EPA proposes 'innovative' cleanup for Romic site

The U.S. Environmental Protection Agency is proposing “an innovative biological treatment process” to clean up the soil andgroundwater at the site of Romic Environmental Technology Corp.'s East Palo Alto hazardous waste facility.

The 14-acre bay front facility at 2081 Bay Road was ordered permanently closed by the state Department of Toxic Substances Control on Aug. 30 following its investigation of a June 2006 chemical release and three

incidents when employees were burned in 2004, 2006 and on Aug. 1 of this year.

“There's no immediate health risk to the public in regards to soil and groundwater contamination,” DTSC spokeswoman Angela Blanchette said Tuesday. “The groundwater at the site is not used as a source of drinking water for the community,” she added.

According to the EPA, the area has been contaminated with dry cleaning and carburetor cleaning chemicals and paint thinners.

“The proposed remedy incorporates an innovative biological treatment process to clean up the soil and groundwater,” according to Nancy Lindsay, a director of waste programs for the EPA. “This method is

cost-effective and importantly, requires less energy then traditional pump and treat remedies,” Lindsay said.

The biological treatment involves using cheese whey and molasses to feed microbes already present in the soil and groundwater, which then break contaminants down into carbon dioxide, water and salt, according to the EPA.

The EPA also plans to excavate some of the soil and restrict future use of the site to only commercial and industrial projects, EPA spokesman Dean Higuchi said.

Romic has been ordered to pay for the cleanup, Higuchi said, but a decision on what method to use is still forthcoming. The current favored proposal is estimated to cost approximately $2.5 million and take seven to

nine years to complete, he said.

EPA officials are seeking public comment on their proposal and have scheduled an Oct. 10 public meeting and hearing at City Hall in East Palo Alto. The meeting takes place from 6 p.m. to 9 p.m.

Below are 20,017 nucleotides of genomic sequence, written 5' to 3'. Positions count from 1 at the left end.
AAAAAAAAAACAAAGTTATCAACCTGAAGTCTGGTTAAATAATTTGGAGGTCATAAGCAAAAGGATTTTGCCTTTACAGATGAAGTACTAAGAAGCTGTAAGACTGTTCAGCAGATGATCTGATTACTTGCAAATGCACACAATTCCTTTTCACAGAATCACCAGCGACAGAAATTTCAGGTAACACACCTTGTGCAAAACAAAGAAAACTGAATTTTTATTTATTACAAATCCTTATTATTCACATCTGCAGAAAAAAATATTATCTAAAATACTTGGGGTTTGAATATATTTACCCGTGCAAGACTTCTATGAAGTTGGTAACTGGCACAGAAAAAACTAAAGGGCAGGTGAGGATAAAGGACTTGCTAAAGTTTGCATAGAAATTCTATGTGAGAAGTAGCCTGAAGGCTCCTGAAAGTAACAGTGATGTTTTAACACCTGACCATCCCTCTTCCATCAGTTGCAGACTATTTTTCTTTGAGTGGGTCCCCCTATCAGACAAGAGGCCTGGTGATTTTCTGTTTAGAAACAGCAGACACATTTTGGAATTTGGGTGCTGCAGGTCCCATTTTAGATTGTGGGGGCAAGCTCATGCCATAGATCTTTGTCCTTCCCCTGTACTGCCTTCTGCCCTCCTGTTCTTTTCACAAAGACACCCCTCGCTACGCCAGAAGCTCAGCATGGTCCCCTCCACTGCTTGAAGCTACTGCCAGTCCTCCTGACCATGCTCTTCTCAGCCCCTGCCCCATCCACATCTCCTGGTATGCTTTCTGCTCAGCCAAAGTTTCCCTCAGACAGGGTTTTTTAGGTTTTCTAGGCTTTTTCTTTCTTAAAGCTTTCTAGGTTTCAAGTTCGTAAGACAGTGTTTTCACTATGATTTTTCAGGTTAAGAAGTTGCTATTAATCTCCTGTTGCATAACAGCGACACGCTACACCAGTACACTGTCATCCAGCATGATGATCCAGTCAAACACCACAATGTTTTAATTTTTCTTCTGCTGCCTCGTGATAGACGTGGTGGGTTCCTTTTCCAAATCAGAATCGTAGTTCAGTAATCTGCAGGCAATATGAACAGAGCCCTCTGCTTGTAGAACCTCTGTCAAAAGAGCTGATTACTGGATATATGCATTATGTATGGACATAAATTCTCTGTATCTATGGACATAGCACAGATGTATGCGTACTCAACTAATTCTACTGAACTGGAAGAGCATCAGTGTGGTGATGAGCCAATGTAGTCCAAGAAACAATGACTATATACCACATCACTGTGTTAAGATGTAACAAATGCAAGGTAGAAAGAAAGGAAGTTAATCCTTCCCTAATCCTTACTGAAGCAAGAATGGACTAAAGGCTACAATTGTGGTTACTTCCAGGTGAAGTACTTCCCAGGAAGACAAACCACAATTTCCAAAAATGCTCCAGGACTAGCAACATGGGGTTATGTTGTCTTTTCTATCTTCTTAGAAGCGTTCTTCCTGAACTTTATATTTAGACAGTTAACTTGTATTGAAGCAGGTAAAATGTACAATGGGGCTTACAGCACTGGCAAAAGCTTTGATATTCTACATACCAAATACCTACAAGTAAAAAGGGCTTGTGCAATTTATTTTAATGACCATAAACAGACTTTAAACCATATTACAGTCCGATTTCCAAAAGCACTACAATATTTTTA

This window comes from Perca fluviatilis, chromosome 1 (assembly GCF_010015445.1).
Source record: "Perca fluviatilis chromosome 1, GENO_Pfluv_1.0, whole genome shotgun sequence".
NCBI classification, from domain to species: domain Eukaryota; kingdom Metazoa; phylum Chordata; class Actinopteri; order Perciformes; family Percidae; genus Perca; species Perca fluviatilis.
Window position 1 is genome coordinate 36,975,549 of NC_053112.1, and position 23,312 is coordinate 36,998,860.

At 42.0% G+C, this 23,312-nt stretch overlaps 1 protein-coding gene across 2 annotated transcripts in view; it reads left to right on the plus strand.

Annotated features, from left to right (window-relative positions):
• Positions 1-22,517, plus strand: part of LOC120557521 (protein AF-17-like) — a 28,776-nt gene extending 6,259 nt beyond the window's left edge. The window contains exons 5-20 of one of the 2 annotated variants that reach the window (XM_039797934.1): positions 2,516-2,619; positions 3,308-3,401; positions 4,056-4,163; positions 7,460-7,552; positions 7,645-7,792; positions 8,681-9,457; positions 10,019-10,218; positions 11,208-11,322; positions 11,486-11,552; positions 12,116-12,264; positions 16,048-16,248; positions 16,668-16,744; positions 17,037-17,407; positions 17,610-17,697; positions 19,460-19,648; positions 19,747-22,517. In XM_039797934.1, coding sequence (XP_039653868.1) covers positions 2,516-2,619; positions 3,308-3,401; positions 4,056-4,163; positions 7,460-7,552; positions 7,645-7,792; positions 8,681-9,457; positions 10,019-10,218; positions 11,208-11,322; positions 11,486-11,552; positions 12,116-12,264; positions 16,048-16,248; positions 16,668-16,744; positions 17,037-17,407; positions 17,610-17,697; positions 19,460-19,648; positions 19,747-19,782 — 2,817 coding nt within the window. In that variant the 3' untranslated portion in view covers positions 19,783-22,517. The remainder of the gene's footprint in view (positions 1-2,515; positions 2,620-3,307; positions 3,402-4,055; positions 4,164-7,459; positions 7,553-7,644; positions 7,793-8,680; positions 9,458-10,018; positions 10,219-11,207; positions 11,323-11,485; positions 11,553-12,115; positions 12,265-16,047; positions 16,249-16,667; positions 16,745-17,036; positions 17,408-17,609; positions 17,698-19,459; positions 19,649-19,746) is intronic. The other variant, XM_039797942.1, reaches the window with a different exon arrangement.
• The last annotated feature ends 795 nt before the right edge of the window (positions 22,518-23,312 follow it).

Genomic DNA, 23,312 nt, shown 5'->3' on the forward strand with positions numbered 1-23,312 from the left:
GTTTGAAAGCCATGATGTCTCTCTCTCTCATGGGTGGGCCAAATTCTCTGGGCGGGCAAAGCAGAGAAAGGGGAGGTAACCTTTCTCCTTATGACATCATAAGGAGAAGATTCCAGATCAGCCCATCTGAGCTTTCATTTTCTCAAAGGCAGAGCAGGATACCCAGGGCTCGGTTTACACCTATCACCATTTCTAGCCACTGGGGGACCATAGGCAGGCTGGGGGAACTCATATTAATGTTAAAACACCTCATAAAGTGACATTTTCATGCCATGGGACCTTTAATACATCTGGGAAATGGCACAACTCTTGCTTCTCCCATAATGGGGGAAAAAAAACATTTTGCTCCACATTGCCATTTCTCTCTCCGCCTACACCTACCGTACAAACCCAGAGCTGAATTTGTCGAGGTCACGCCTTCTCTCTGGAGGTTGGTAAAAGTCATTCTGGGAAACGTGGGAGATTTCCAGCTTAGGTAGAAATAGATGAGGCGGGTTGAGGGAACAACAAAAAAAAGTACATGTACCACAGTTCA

Public comment can also be sent to EPA Project Manager Ron Leach, WST-5, 75 Hawthorne St., San Francisco, CA 94105; by fax at (415) 947-3530; or by e-mail to leach.ronald@epa.gov.

The public comment deadline is Nov. 1. A final cleanup decision by the EPA is expected early next year.

— Bay City News

Bay Area NewsLocal

If you find our journalism valuable and relevant, please consider joining our Examiner membership program.
Find out more at www.sfexaminer.com/join/

Just Posted

A ban on smoking or vaping in multi-unit buildings has drawn opposition from cannabis advocates, who say it would leave users with no legal place to consume a legal substance. (Shutterstock)
Cannabis group slams Yee’s proposed apartment smoking ban as ‘classist’

Legislation would impose fines of $1,000 a day on repeat violators

The most dangerous behaviors by drivers include failing to yield right-of-way at crosswalks, unsafe speeding and failing to stop at red lights or stop signs. <ins>(Ekevara Kitpowsong/Special to S.F. Examiner)</ins>
Hetch Hetchy in Yosemite, which supplies water to San Francisco, is among the concerns of the San Francisco Public Utilities Commission, which is undergoing a change of leadership. <ins>(Courtesy SFPUC)</ins>
Changes in leadership at SFPUC spark concern, hope for future water policy

Will agency’s new commissioner continue to support Big Ag?

Supervisor Shamann Walton joined with community members to speak out against rising homicides, which have taken a heavy toll in the Bayview-Hunters Point in 2020. (Samantha Laurey/ Special to S.F Examiner)
SF homicides surpass 2019 total with month left in year

Police attribute rise to COVID-19, shootings and deadly gang violence

A screenshot from SFPD body worn camera
New videos show police shooting man armed with knife, frying pan

Police say Antonio Estrada set fire to apartment building before shooting

Most Read